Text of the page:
after the 2020 war

Late last month, Armenia signed two arms deals with France. One of them entitles 
it to buying three sophisticated radar systems from the French defense group 
Thales. The French and Armenian defense ministers also signed in Paris a “letter 
of intent” on the future delivery of French short-range surface-to-air missiles. 
No financial details of these agreements or delivery dates were made public.

France, which is home to an influential Armenian community, has become in recent 
years Armenia’s leading Western backer in the international arena. India also 
supports the country in the conflict with Azerbaijan.

Former Karabakh Army Chief Cleared In Armenian War Probe

        • Naira Bulghadarian

Nagorno-Karabakh - General Jalal Harutiunian (left) oversees a military exercise.

Armenian law-enforcement authorities have dropped one of the two criminal 
charges against a former commander of Nagorno-Karabakh’s army prosecuted for 
serious military setbacks suffered during the 2020 war with Azerbaijan.

Armenia’s Investigative Committee indicted Lieutenant-General Jalal Harutiunian 
in September 2022 on two counts of “careless attitude towards military service” 
One of the accusations stemmed from an Armenian counteroffensive against 
advancing Azerbaijani forces launched on October 7, 2020 ten days after the 
outbreak of large-scale fighting. Its failure facilitated Azerbaijan’s 
subsequent victory in the six-week war.

The Investigative Committee said at the time that Harutiunian ordered two army 
units to launch an attack southeast of Karabakh despite lacking intelligence and 
the fact that they were greatly outnumbered by the enemy and had no air cover. 
It also blamed the general for poor coordination between the units which it said 
also contributed to the failure of the operation.

The committee confirmed on Wednesday that Harutiunian has been cleared of this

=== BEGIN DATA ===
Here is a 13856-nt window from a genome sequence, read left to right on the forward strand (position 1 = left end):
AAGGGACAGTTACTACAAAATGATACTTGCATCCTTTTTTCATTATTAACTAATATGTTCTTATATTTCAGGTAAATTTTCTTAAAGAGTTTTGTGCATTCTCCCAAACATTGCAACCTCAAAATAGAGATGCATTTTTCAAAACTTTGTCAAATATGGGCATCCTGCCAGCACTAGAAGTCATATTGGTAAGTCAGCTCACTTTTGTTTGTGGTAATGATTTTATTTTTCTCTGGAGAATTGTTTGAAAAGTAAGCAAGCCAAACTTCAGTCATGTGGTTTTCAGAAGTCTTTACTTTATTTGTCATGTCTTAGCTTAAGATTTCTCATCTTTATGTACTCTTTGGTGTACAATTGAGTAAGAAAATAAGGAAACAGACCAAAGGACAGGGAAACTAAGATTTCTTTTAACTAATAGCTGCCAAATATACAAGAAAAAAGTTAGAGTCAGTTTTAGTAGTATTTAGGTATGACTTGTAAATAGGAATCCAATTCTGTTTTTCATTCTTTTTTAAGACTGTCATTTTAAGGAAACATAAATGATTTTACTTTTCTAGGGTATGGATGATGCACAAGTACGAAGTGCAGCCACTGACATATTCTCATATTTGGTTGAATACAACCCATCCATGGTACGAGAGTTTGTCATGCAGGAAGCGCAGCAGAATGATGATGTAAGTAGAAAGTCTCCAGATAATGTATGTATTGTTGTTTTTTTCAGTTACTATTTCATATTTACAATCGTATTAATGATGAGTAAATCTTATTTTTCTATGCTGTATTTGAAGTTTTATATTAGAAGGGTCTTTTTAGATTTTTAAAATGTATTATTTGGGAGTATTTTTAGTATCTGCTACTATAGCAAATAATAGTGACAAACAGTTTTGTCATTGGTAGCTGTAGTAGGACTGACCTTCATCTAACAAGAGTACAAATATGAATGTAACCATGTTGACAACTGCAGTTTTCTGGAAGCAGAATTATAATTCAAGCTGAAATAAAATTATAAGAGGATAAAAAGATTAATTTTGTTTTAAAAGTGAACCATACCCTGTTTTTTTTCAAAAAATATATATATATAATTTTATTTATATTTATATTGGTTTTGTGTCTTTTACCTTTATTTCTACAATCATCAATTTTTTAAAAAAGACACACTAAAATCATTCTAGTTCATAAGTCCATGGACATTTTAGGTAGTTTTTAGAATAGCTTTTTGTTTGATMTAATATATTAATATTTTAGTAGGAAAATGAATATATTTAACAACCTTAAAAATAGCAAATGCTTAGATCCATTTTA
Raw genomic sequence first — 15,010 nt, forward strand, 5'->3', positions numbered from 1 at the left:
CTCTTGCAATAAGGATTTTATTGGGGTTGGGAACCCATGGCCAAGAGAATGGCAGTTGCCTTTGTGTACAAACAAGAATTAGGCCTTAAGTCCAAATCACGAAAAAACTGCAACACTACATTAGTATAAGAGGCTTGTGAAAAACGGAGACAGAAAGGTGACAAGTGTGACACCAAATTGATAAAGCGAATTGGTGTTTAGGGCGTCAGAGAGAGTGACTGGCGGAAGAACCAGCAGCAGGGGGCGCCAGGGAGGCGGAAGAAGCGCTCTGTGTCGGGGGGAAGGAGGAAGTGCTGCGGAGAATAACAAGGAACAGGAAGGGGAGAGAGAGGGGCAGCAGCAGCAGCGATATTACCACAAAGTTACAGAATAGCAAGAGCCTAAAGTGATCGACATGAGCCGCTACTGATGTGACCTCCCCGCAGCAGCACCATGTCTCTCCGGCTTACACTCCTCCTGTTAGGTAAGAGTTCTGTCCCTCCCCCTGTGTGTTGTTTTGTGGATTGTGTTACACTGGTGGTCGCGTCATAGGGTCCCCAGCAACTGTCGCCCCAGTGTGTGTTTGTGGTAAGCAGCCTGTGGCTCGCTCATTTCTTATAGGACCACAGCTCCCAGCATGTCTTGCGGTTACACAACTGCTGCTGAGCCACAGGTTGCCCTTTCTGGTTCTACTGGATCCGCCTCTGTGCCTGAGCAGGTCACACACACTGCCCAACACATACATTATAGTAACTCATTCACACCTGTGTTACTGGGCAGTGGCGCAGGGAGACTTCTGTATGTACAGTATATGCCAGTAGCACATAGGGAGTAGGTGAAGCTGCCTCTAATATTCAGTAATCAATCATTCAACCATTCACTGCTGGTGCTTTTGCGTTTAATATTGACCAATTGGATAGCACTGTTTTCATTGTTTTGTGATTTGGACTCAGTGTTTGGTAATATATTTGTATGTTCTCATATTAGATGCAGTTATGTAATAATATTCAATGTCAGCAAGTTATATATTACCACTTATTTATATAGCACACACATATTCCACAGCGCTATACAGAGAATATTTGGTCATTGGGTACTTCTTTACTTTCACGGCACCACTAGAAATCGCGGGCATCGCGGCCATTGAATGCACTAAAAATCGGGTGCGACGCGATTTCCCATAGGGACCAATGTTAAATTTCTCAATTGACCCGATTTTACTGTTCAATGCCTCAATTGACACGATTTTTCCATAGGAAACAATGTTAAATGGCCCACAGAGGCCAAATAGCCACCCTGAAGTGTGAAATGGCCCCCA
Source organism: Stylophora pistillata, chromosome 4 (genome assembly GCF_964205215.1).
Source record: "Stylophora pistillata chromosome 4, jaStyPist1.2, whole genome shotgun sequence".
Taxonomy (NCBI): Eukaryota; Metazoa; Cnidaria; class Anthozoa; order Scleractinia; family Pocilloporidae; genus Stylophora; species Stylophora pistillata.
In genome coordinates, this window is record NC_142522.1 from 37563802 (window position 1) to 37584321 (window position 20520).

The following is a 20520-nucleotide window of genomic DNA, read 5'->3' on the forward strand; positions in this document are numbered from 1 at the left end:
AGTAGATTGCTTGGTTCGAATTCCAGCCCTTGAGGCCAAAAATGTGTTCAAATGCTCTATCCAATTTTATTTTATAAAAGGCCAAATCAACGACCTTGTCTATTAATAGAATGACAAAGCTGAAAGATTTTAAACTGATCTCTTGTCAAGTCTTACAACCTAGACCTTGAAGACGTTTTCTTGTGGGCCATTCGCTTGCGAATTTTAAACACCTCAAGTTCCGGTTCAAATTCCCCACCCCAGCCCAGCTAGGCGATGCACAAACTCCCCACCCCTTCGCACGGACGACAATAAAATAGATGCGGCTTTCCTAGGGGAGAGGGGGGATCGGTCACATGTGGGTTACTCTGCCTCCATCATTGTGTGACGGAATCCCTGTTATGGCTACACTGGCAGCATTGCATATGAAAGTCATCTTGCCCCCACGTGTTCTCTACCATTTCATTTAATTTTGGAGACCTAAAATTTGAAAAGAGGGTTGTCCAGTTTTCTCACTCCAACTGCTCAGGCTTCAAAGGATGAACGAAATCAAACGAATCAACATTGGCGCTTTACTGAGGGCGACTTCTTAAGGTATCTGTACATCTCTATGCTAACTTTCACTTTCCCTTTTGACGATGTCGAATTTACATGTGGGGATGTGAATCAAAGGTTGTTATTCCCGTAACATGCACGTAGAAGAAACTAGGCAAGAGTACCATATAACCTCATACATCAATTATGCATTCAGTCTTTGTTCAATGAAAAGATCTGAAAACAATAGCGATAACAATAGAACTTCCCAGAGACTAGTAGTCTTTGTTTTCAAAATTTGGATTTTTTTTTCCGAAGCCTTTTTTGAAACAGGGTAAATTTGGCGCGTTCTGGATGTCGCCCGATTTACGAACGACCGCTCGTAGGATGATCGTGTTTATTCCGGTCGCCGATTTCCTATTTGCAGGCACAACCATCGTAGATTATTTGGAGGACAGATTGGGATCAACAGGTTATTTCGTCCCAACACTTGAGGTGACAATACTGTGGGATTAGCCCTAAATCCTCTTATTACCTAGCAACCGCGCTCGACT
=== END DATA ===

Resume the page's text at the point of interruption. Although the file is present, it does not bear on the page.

charge. It said a prosecutor overseeing the criminal investigation made this 
decision based on the findings of a report submitted by unnamed military experts.

According to Harutiunian’s lawyer, Arsen Sardarian, the 11 “experienced” experts 
concluded in the 306-page report that the general acted competently during the 
botched counteroffensive. Sardarian declined to go into details, saying that he 
will hold a news conference soon.

An ethnic Armenian soldier fires an artillery piece during fighting in 
Nagorno-Karabakh, October 5, 2020.

Sardarian claimed in June that the counteroffensive in question was not 
necessarily a failure because the Karabakh and Armenian forces killed some 300 
Azerbaijani soldiers and suffered only 20 casualties.

The lawyer also argued that the counteroffensive was authorized by Prime 
Minister Nikol Pashinian and the then chief of the Armenian army’s General 
Staff, Lieutenant-General Onik Gasparian. He said that if his client is indeed 
guilty of mishandling that operation then so are Pashinian and Gasparian.

Pashinian has denied Armenian opposition allegations that he is the one who 
ordered the October 2020 operation.

“That operation was proposed by a general and that proposal was deemed 
acceptable by a general and the possibility of putting that proposal into 
practice was assessed by a general,” he told lawmakers in 2021.

Harutiunian was not arrested pending investigation, unlike his successor Mikael 
Arzumanian, who is facing separate charges in Armenia stemming from the 
disastrous war. Arzumanian too denies them.

Opposition leaders maintain that Pashinian is primarily to blame for Armenia’s 
defeat in the war which left at least 3,800 Armenian soldiers dead. They claim 
that he ordered the criminal charges against Harutiunian, Arzumanian and other 
senior military officers to try to dodge responsibility. The premier has blamed 
the country’s former leaders for the outcome of the war stopped by a 
Russian-brokered ceasefire.

Reposted on ANN/Armenian News with permission from RFE/RL
Copyright (c) 2023 Radio Free Europe / Radio Liberty, Inc.
1201 Connecticut Ave., N.W. Washington DC 20036.